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Tips to Help Manage Interruptions and Stay Organized for People with Disabilities

By Galt Foundation

Reading time: 5 minutes

 

On top of standard life admin, people with disabilities can face additional interruptions such as medical appointments or necessary errands. As a temporary staffing agency for people with disabilities, Galt Foundation understands how difficult it can be to get back to work and regain focus after an interruption, which is why we created this guide on how to manage those interruptions and stay organized.

 


 

Work-life balance is difficult to achieve for many people. For people with disabilities, there can be extra challenges that may impact focus and productivity. On top of standard life admin, such as laundry, childcare, and meetings, people living with a disability may also need to schedule infrequent doctor’s appointments, medical-related breaks, or sensory overstimulation time-outs.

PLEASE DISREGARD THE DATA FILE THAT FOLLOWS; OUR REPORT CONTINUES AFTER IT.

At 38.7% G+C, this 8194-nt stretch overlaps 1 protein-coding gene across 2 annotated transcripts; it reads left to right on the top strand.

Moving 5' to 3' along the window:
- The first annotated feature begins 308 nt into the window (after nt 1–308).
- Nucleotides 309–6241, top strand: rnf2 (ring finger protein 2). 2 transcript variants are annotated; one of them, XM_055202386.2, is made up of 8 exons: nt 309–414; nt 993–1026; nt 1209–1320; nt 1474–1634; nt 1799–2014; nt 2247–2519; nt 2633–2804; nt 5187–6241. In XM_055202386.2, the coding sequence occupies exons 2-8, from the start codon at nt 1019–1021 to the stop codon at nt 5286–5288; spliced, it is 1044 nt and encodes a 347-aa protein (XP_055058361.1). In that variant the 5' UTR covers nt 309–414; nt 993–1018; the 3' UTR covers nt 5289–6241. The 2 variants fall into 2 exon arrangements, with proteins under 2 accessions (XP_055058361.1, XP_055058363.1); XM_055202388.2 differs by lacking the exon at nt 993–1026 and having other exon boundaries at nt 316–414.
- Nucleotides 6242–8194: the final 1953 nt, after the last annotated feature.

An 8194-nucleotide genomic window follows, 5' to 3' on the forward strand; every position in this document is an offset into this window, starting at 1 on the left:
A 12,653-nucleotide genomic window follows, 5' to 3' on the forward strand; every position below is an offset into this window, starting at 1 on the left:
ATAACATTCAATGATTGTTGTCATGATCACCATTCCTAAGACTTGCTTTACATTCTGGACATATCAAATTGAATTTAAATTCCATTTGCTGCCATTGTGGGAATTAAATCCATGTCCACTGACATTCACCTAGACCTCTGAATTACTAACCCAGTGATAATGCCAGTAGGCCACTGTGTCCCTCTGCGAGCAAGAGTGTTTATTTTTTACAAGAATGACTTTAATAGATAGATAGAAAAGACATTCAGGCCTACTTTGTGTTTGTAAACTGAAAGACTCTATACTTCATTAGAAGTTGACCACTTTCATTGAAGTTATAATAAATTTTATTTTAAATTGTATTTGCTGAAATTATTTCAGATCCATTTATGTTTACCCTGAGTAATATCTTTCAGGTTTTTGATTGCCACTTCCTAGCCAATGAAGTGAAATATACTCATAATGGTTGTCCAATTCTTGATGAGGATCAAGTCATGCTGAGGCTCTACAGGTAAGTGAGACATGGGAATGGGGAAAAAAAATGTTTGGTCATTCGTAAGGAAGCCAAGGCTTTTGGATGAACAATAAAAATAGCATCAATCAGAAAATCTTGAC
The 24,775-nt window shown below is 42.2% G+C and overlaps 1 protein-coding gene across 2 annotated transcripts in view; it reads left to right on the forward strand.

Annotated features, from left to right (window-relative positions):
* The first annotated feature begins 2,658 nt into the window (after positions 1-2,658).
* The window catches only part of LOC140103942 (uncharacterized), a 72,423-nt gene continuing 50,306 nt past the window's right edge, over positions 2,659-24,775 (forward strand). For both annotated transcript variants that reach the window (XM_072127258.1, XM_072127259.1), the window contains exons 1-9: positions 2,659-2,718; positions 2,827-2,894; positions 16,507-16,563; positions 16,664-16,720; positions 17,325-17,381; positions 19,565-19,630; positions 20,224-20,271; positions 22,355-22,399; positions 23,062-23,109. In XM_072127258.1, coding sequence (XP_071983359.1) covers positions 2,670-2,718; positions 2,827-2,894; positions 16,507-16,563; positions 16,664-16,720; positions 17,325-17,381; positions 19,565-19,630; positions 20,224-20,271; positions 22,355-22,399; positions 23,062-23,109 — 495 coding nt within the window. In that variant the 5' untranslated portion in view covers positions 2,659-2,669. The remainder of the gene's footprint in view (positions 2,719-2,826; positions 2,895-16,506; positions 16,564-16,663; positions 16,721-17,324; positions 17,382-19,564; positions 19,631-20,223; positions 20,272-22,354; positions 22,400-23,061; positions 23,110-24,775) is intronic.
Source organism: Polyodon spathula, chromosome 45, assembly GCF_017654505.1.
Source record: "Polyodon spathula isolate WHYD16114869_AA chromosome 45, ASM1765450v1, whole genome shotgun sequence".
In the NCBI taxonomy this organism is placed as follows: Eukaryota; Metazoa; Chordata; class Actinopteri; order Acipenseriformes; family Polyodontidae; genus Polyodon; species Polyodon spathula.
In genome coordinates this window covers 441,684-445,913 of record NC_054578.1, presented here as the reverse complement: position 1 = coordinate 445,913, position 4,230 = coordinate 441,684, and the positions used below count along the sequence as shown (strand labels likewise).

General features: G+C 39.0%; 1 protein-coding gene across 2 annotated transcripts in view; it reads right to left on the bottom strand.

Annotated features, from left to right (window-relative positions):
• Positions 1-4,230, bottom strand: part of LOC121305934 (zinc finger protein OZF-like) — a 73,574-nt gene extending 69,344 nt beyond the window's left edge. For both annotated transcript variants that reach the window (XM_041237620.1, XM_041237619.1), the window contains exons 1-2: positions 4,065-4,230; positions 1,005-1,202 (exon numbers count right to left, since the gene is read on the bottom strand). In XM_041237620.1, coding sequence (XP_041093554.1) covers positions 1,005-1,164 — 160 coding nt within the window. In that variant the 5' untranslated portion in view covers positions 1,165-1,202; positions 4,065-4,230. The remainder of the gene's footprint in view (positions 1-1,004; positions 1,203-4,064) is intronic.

As a temporary staffing agency for people with disabilities, Galt Foundation understands how difficult it can be to get back to work and regain focus after an interruption, which is why we created this guide on how to manage these extra interruptions and stay organized. 

 

Prep Your Work Space to Manage Interruptions

 

When life throws distractions your way, it’s good to be prepared. Your work space should be quiet and organized to enable you to be your most productive self. Excess clutter in your work space can be overwhelming, distracting, and stress-inducing. Regularly declutter by throwing away, donating, or storing items you don’t need in your immediate vicinity. 

 

It’s also a good idea to have a way to record important information available at all times, whether it’s a pen and paper, a voice recording device or phone app (such as AccessNote), or other electronic device, especially if you require assistive technologies or software. This way, you can easily note appointments, memos, or meetings that come up.